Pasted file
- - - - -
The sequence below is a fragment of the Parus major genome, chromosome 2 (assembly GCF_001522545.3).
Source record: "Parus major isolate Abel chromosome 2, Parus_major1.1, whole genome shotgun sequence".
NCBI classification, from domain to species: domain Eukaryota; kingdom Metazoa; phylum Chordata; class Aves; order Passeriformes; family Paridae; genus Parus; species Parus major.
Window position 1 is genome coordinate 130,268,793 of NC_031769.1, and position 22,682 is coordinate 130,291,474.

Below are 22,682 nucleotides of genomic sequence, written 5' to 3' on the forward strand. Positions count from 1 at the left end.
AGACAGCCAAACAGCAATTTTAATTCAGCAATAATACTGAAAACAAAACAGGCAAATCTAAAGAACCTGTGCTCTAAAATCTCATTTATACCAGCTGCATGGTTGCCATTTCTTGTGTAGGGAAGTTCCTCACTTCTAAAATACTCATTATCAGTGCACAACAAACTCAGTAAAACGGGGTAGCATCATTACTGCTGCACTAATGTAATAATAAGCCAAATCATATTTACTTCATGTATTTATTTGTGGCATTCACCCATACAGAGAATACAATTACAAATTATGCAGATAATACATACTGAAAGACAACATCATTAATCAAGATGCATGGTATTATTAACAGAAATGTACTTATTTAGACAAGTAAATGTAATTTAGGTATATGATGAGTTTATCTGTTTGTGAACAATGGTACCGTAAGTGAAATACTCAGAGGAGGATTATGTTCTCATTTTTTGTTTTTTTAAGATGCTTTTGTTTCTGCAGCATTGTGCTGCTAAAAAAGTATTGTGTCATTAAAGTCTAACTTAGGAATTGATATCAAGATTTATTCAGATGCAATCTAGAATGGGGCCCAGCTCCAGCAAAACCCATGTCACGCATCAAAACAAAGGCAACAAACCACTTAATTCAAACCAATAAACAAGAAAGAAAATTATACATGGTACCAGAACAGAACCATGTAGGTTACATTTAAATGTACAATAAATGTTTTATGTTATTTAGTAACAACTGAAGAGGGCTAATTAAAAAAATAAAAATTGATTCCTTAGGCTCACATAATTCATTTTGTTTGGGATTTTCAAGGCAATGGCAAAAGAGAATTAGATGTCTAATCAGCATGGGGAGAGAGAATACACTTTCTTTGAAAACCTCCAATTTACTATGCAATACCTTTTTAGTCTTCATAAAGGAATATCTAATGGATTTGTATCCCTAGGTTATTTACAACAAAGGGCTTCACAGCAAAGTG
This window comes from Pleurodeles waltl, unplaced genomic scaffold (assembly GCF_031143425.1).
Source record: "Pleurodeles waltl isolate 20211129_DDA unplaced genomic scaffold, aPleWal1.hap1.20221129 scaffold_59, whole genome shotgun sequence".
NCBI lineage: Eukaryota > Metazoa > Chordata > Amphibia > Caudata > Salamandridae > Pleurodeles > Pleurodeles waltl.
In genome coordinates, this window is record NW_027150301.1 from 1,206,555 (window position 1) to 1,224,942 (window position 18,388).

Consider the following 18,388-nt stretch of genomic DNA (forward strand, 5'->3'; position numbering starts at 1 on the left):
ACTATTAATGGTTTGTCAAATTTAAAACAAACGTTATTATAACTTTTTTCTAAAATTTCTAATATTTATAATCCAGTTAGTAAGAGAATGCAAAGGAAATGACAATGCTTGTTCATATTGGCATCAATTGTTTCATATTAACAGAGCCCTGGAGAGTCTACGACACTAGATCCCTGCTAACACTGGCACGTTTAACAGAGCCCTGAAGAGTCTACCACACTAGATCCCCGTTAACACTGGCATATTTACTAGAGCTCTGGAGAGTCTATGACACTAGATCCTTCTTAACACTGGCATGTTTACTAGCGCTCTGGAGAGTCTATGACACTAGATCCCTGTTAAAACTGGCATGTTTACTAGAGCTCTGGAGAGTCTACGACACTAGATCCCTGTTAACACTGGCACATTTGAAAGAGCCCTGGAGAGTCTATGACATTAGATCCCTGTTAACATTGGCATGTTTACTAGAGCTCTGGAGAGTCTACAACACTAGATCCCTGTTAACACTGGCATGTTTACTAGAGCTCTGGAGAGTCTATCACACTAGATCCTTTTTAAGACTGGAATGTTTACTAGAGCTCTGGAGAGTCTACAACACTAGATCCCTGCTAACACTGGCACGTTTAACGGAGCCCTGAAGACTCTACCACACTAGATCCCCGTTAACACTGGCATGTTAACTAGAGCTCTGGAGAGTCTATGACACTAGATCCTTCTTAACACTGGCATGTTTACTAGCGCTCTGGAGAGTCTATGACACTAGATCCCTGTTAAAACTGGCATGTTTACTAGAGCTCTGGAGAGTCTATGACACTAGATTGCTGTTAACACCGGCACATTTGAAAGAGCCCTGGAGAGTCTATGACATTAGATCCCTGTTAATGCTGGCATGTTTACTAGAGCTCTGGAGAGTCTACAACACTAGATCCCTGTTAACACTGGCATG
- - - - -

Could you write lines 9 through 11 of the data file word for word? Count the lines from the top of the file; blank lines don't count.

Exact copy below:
NCBI lineage: Eukaryota > Metazoa > Chordata > Amphibia > Caudata > Salamandridae > Pleurodeles > Pleurodeles waltl.
In genome coordinates, this window is record NW_027150301.1 from 1,206,555 (window position 1) to 1,224,942 (window position 18,388).

Consider the following 18,388-nt stretch of genomic DNA (forward strand, 5'->3'; position numbering starts at 1 on the left):